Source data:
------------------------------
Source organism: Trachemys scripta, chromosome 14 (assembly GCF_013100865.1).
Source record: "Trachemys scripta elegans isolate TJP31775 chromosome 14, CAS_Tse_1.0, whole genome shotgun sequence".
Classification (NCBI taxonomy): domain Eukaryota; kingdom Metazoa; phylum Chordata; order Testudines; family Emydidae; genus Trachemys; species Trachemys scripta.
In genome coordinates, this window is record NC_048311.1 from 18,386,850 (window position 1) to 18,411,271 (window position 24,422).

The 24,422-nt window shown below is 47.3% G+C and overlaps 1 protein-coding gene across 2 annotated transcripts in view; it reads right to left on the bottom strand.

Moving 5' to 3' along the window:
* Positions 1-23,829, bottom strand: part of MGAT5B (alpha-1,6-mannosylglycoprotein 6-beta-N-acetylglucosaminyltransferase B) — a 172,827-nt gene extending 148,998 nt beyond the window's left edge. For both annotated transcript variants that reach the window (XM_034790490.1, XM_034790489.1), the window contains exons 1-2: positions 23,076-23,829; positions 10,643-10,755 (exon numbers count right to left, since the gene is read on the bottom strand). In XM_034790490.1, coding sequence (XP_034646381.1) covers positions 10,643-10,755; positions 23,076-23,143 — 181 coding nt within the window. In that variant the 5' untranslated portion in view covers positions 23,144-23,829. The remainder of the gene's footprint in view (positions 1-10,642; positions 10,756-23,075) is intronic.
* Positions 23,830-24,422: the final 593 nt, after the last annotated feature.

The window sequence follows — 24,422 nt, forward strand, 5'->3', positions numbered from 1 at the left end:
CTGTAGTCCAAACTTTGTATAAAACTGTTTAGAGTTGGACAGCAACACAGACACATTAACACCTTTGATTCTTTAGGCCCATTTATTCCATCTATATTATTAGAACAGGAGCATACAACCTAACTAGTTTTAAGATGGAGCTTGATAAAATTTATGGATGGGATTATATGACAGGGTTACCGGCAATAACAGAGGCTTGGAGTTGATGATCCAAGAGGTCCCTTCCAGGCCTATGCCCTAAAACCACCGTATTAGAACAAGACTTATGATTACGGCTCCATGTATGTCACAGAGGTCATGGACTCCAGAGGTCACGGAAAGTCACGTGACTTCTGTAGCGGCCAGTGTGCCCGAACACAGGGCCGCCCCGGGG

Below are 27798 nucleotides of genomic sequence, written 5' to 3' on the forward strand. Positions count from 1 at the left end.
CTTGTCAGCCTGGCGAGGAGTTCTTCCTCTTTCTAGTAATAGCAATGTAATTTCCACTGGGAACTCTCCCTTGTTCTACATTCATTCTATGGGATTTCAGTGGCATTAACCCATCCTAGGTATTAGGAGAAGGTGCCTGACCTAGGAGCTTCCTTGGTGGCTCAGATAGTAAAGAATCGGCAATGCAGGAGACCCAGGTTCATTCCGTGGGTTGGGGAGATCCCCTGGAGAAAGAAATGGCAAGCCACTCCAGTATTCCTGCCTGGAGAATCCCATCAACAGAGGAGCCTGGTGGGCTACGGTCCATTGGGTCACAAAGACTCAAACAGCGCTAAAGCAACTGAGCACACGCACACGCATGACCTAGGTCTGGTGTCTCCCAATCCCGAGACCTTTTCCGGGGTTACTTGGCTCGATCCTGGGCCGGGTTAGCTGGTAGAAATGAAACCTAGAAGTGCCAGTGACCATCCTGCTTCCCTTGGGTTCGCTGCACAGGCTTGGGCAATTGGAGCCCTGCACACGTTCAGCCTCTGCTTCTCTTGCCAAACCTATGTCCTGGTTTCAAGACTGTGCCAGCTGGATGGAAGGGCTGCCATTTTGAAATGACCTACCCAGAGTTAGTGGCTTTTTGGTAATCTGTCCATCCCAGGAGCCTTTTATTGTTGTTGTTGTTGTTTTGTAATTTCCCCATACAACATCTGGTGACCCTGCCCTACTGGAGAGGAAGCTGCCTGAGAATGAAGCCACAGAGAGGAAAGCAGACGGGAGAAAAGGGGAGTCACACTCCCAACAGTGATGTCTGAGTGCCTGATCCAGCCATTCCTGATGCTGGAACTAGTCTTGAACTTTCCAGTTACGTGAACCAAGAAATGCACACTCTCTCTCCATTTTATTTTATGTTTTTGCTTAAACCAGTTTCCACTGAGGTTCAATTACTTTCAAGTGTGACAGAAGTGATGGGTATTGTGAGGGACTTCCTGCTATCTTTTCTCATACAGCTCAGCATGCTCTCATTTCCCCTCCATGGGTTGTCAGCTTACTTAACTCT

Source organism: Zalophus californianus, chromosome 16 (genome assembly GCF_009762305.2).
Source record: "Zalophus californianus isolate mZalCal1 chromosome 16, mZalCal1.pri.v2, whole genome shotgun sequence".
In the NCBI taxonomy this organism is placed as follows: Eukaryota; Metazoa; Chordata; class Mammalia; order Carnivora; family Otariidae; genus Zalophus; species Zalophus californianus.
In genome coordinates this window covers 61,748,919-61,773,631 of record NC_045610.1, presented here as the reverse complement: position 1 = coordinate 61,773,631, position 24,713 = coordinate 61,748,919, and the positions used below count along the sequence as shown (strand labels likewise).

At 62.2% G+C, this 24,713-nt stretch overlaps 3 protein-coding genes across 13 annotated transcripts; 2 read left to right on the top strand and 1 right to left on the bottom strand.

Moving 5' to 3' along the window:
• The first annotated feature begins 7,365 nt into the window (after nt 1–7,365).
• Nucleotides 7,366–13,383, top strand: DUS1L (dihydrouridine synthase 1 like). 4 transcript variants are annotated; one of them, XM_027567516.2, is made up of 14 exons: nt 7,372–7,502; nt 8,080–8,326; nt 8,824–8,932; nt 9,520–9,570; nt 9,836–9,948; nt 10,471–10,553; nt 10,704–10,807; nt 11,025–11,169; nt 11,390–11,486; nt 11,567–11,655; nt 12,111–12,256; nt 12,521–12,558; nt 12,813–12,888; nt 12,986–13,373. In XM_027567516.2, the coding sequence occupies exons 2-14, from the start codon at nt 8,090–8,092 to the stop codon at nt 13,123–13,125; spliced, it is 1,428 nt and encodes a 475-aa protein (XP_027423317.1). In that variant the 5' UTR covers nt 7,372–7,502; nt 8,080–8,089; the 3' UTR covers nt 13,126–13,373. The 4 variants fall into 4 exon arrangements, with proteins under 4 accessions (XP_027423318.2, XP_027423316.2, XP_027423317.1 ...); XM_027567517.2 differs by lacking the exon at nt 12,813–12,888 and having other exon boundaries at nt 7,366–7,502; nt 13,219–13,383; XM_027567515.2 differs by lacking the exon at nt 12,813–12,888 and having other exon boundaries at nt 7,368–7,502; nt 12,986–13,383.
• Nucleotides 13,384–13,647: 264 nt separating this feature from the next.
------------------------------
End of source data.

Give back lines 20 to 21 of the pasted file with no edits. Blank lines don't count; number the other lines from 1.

• Nucleotides 7,366–13,383, top strand: DUS1L (dihydrouridine synthase 1 like). 4 transcript variants are annotated; one of them, XM_027567516.2, is made up of 14 exons: nt 7,372–7,502; nt 8,080–8,326; nt 8,824–8,932; nt 9,520–9,570; nt 9,836–9,948; nt 10,471–10,553; nt 10,704–10,807; nt 11,025–11,169; nt 11,390–11,486; nt 11,567–11,655; nt 12,111–12,256; nt 12,521–12,558; nt 12,813–12,888; nt 12,986–13,373. In XM_027567516.2, the coding sequence occupies exons 2-14, from the start codon at nt 8,090–8,092 to the stop codon at nt 13,123–13,125; spliced, it is 1,428 nt and encodes a 475-aa protein (XP_027423317.1). In that variant the 5' UTR covers nt 7,372–7,502; nt 8,080–8,089; the 3' UTR covers nt 13,126–13,373. The 4 variants fall into 4 exon arrangements, with proteins under 4 accessions (XP_027423318.2, XP_027423316.2, XP_027423317.1 ...); XM_027567517.2 differs by lacking the exon at nt 12,813–12,888 and having other exon boundaries at nt 7,366–7,502; nt 13,219–13,383; XM_027567515.2 differs by lacking the exon at nt 12,813–12,888 and having other exon boundaries at nt 7,368–7,502; nt 12,986–13,383.
• Nucleotides 13,384–13,647: 264 nt separating this feature from the next.